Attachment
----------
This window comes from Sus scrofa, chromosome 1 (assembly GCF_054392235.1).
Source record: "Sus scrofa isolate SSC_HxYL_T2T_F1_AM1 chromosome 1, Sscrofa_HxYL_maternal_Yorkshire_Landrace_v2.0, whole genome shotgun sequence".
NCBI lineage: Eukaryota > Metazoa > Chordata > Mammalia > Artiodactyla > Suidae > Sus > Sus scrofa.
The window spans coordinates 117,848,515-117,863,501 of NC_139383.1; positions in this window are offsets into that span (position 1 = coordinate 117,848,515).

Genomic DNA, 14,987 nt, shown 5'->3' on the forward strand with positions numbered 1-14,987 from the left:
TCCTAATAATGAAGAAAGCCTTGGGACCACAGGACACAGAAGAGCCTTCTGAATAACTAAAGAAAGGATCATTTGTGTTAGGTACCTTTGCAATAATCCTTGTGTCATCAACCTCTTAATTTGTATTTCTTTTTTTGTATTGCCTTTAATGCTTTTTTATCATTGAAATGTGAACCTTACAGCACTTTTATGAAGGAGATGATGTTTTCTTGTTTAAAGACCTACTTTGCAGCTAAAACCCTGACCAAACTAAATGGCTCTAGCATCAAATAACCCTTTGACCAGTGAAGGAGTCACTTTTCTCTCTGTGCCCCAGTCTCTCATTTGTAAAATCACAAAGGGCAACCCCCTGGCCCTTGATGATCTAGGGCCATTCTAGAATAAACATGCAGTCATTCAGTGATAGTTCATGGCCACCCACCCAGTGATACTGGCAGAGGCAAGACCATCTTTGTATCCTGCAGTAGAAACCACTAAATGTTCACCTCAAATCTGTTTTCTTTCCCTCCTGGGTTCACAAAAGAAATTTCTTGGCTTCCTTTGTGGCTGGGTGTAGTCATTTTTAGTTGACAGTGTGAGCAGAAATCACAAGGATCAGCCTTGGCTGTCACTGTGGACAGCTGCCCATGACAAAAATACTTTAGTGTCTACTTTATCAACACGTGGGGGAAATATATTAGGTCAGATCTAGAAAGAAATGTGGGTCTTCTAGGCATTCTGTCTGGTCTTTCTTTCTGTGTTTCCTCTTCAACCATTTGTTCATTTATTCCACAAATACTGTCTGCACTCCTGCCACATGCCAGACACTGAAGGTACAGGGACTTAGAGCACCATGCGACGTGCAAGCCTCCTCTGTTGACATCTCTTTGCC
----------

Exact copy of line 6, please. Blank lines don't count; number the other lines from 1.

TCCTAATAATGAAGAAAGCCTTGGGACCACAGGACACAGAAGAGCCTTCTGAATAACTAAAGAAAGGATCATTTGTGTTAGGTACCTTTGCAATAATCCTTGTGTCATCAACCTCTTAATTTGTATTTCTTTTTTTGTATTGCCTTTAATGCTTTTTTATCATTGAAATGTGAACCTTACAGCACTTTTATGAAGGAGATGATGTTTTCTTGTTTAAAGACCTACTTTGCAGCTAAAACCCTGACCAAACTAAATGGCTCTAGCATCAAATAACCCTTTGACCAGTGAAGGAGTCACTTTTCTCTCTGTGCCCCAGTCTCTCATTTGTAAAATCACAAAGGGCAACCCCCTGGCCCTTGATGATCTAGGGCCATTCTAGAATAAACATGCAGTCATTCAGTGATAGTTCATGGCCACCCACCCAGTGATACTGGCAGAGGCAAGACCATCTTTGTATCCTGCAGTAGAAACCACTAAATGTTCACCTCAAATCTGTTTTCTTTCCCTCCTGGGTTCACAAAAGAAATTTCTTGGCTTCCTTTGTGGCTGGGTGTAGTCATTTTTAGTTGACAGTGTGAGCAGAAATCACAAGGATCAGCCTTGGCTGTCACTGTGGACAGCTGCCCATGACAAAAATACTTTAGTGTCTACTTTATCAACACGTGGGGGAAATATATTAGGTCAGATCTAGAAAGAAATGTGGGTCTTCTAGGCATTCTGTCTGGTCTTTCTTTCTGTGTTTCCTCTTCAACCATTTGTTCATTTATTCCACAAATACTGTCTGCACTCCTGCCACATGCCAGACACTGAAGGTACAGGGACTTAGAGCACCATGCGACGTGCAAGCCTCCTCTGTTGACATCTCTTTGCC